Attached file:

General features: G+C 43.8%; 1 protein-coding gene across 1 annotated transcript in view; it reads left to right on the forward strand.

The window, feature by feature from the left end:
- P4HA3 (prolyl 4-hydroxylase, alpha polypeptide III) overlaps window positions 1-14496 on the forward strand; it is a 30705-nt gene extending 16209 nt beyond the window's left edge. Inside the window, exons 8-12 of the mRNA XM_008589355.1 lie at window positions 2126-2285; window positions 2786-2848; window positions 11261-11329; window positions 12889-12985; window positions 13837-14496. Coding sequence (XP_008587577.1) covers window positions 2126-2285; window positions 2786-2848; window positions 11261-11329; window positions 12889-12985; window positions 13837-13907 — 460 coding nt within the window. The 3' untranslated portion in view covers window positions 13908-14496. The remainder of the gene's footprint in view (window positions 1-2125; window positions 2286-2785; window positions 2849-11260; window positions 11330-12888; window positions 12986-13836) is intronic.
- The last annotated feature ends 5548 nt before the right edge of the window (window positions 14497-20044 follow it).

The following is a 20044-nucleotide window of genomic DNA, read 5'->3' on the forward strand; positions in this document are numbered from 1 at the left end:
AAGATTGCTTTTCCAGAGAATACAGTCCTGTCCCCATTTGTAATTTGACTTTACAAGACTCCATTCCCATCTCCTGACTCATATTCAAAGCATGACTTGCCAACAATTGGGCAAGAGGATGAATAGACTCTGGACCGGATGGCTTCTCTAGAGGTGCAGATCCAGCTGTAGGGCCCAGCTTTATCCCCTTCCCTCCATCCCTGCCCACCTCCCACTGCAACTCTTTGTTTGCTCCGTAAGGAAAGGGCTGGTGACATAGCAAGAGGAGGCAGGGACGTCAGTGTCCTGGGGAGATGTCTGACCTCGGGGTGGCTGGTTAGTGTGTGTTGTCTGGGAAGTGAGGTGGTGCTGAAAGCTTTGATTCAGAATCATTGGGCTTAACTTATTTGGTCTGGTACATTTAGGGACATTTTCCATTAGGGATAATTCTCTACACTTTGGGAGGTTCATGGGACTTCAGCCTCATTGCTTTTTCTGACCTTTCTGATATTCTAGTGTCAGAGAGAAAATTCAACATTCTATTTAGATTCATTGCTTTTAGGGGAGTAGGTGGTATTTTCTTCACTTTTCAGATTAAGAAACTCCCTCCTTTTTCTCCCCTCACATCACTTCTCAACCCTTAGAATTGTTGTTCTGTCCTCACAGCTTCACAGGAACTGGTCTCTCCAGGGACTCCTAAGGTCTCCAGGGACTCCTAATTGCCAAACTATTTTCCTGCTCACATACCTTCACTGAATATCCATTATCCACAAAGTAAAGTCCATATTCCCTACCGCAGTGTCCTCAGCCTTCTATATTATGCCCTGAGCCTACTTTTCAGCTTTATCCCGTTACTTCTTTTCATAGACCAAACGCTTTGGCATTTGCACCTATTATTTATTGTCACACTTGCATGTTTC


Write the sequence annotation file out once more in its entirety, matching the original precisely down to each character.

General features: G+C 43.8%; 1 protein-coding gene across 1 annotated transcript in view; it reads left to right on the forward strand.

The window, feature by feature from the left end:
- P4HA3 (prolyl 4-hydroxylase, alpha polypeptide III) overlaps window positions 1-14496 on the forward strand; it is a 30705-nt gene extending 16209 nt beyond the window's left edge. Inside the window, exons 8-12 of the mRNA XM_008589355.1 lie at window positions 2126-2285; window positions 2786-2848; window positions 11261-11329; window positions 12889-12985; window positions 13837-14496. Coding sequence (XP_008587577.1) covers window positions 2126-2285; window positions 2786-2848; window positions 11261-11329; window positions 12889-12985; window positions 13837-13907 — 460 coding nt within the window. The 3' untranslated portion in view covers window positions 13908-14496. The remainder of the gene's footprint in view (window positions 1-2125; window positions 2286-2785; window positions 2849-11260; window positions 11330-12888; window positions 12986-13836) is intronic.
- The last annotated feature ends 5548 nt before the right edge of the window (window positions 14497-20044 follow it).

The following is a 20044-nucleotide window of genomic DNA, read 5'->3' on the forward strand; positions in this document are numbered from 1 at the left end:
AAGATTGCTTTTCCAGAGAATACAGTCCTGTCCCCATTTGTAATTTGACTTTACAAGACTCCATTCCCATCTCCTGACTCATATTCAAAGCATGACTTGCCAACAATTGGGCAAGAGGATGAATAGACTCTGGACCGGATGGCTTCTCTAGAGGTGCAGATCCAGCTGTAGGGCCCAGCTTTATCCCCTTCCCTCCATCCCTGCCCACCTCCCACTGCAACTCTTTGTTTGCTCCGTAAGGAAAGGGCTGGTGACATAGCAAGAGGAGGCAGGGACGTCAGTGTCCTGGGGAGATGTCTGACCTCGGGGTGGCTGGTTAGTGTGTGTTGTCTGGGAAGTGAGGTGGTGCTGAAAGCTTTGATTCAGAATCATTGGGCTTAACTTATTTGGTCTGGTACATTTAGGGACATTTTCCATTAGGGATAATTCTCTACACTTTGGGAGGTTCATGGGACTTCAGCCTCATTGCTTTTTCTGACCTTTCTGATATTCTAGTGTCAGAGAGAAAATTCAACATTCTATTTAGATTCATTGCTTTTAGGGGAGTAGGTGGTATTTTCTTCACTTTTCAGATTAAGAAACTCCCTCCTTTTTCTCCCCTCACATCACTTCTCAACCCTTAGAATTGTTGTTCTGTCCTCACAGCTTCACAGGAACTGGTCTCTCCAGGGACTCCTAAGGTCTCCAGGGACTCCTAATTGCCAAACTATTTTCCTGCTCACATACCTTCACTGAATATCCATTATCCACAAAGTAAAGTCCATATTCCCTACCGCAGTGTCCTCAGCCTTCTATATTATGCCCTGAGCCTACTTTTCAGCTTTATCCCGTTACTTCTTTTCATAGACCAAACGCTTTGGCATTTGCACCTATTATTTATTGTCACACTTGCATGTTTC